So kids getting their teeth wet on home networks, which probably explains why its not being supported. MD5 is still used by applications that arn't quite sure what they are doing/can't do much more e.g grub, im clients, etc.

      Lookup tables are still useful in cracking WPA []

      • Re: (Score:1, Informative)

        by Anonymous Coward

        NTLMv1 maybe, but NTLMv2 closed that hole and doesn't use LM hashes.

        It took a few years for the default to be *not* to send the v1 hash, but it has been now since 2003 server (which is why you used to get the problem that early samba implementations don't work with newer windows domains.. the 'workaround' given was to shaft the security of the network, although these days I'd just upgrade samba).

        • AFAIK Vista is the first windows to completely remove LM hashes as the default. Other than that you had to use a password of a certain length to prevent LM hash creation, 16 characters if memory serves me correctly.
      • by SPBesui ( 687868 )
        "Getting their teeth wet"? I think you mean "getting their feet wet" or "cutting their teeth." Or this is some new expression I'm not familiar with.
      • "im clients, etc."

        Ha! Seems IM clients tend to just store the passwords plaintext so even unsalted MD5 would be an improvement over the status quo.
    • by Chabo ( 880571 )

      Just because better security exists does not mean that people use it.

      I use a properly secure passphrase on my credit card's website, but on accounts that aren't as critical (Slashdot), I use a simpler password.

      P.S.: It's "hunter2".

    • Re:Salts? (Score:5, Informative)

      by zindorsky ( 710179 ) <> on Friday July 17, 2009 @02:10PM (#28732737)

      I thought the prevelance of using salts with hashes obsoleted rainbow tables years ago.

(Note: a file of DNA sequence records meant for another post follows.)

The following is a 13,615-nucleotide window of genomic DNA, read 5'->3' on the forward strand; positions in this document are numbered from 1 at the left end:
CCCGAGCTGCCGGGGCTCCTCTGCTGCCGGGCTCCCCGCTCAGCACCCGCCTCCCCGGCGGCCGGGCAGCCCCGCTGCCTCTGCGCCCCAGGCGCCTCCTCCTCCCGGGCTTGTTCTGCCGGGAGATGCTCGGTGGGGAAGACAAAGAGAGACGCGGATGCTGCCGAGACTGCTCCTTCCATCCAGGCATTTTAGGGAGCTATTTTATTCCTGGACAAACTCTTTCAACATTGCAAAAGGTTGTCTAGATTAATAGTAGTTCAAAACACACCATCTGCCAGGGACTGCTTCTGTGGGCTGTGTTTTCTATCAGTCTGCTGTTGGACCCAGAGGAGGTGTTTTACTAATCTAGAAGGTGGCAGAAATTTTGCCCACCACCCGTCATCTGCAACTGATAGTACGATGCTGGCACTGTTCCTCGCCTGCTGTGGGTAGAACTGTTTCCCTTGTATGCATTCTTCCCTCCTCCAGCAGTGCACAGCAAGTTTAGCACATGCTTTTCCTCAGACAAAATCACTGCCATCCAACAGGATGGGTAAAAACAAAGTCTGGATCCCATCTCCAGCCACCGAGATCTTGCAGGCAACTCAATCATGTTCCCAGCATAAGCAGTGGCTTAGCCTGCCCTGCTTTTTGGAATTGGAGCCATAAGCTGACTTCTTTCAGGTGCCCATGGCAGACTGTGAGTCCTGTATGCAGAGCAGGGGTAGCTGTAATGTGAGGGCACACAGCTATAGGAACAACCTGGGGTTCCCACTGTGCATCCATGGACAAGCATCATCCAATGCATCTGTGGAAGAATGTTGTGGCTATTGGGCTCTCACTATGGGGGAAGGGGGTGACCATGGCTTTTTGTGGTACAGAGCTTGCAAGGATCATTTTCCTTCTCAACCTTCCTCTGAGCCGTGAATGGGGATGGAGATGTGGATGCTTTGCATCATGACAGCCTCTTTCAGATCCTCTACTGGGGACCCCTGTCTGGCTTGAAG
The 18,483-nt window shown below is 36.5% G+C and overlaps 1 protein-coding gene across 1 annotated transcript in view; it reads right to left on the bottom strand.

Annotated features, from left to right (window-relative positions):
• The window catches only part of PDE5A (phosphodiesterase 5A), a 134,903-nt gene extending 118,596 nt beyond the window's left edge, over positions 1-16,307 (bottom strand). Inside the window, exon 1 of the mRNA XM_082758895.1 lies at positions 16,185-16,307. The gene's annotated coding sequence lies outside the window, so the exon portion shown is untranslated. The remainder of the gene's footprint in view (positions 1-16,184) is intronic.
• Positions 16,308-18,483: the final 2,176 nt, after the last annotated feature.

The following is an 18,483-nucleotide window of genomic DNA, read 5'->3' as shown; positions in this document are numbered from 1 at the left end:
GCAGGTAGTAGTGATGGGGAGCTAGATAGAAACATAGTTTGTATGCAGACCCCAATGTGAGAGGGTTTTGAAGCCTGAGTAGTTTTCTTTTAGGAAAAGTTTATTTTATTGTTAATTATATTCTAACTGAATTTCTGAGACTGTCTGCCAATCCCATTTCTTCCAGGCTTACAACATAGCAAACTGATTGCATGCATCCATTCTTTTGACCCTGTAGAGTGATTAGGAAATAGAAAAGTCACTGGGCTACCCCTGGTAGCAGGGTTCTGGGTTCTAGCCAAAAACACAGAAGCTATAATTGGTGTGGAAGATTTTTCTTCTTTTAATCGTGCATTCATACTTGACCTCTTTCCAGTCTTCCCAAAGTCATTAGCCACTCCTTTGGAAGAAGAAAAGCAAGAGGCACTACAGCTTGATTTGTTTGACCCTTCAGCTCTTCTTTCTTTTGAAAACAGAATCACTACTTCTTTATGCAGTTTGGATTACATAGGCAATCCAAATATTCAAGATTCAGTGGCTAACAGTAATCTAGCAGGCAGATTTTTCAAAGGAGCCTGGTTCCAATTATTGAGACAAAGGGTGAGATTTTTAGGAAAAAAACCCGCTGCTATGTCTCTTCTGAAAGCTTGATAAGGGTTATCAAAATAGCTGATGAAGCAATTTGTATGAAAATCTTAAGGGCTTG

True. Correctly salting your password hashes will make rainbow tables useless.

      But ... Guess which system still doesn't salt passwords? Windows!

    • MMMM Salty Hasssssh
    • IIRC up to XP (which is still the most common version in buisnesses afaict) windows was still generating relatively weak lm hashes by default.

    • Unfortunately not. Programmers and sysadmins alike only sort of seem to know what a salt is. Look at how often an application stores passwords plaintext or with a simple md5 and you'll be happier not knowing. For that matter I seem to recall that buffer overflows were discovered decades ago and yet plenty of new code continues to suffer from the flaw.

      One very interesting place that unsalted hashes seem to stick around are old LDAP directories. I've seen ones with combinations of: MD5, SMD5, SHA, SSHA
  • Only MD5/LM/NTLM? (Score:5, Informative)

    by AmiMoJo ( 196126 ) <mojo@world3.nBLUEet minus berry> on Friday July 17, 2009 @01:48PM (#28732435) Homepage Journal

    I was expecting more tables than just MD5 and two types of Windows passwords. You can already download the Ophcrack DVD to do Windows passwords with rainbow tables.

    Renderlab offer wifi WPA rainbow tables: [] . I hope whoever takes over takes note of projects like that, and tries to expand the range of tables available.

    • There is some SHA1 as well via the download mirrors in TFA.

      Though, I agree and wouldn't mind to see some old style mysql hashes for instance. It's amazing how few databases actually use the new form. The new form is SHA1 twice with no salt. (Hey more unsalted fodder for rainbow tables.) I don't know if anything else uses this method but I know bad things (TM) can happen when people just create new schemes like double hashing or double encryption. (3DES was suppose to be 168 bits (56 * 3) but turns o
  • by sammyF70 ( 1154563 ) on Friday July 17, 2009 @01:52PM (#28732477) Homepage Journal
    If you need a password to access an account in windows (or linux for that matter), just use Kon-boot [] instead of messing around with rainbow tables.
    • Thanks for the eyestrain - after staring at that page for a few minutes I have a headache.

      • No problem. At least it's not a white font on a black screen :P Not that I have anything to do with Kon-Boot anyway.
    • Re: (Score:3, Informative)

      by Rich0 ( 548339 )

      I can't imagine that a tool like this would allow you to authenticate to the domain controller. Cracking the hash cached on the local system would.

      Unless windows is so insecure that the domain controller just takes the local workstation's word that you successfully logged in. I can't imagine such a design lasting this long. If it did you could get the machine's key off the local hard drive and then authenticate as anybody over the network.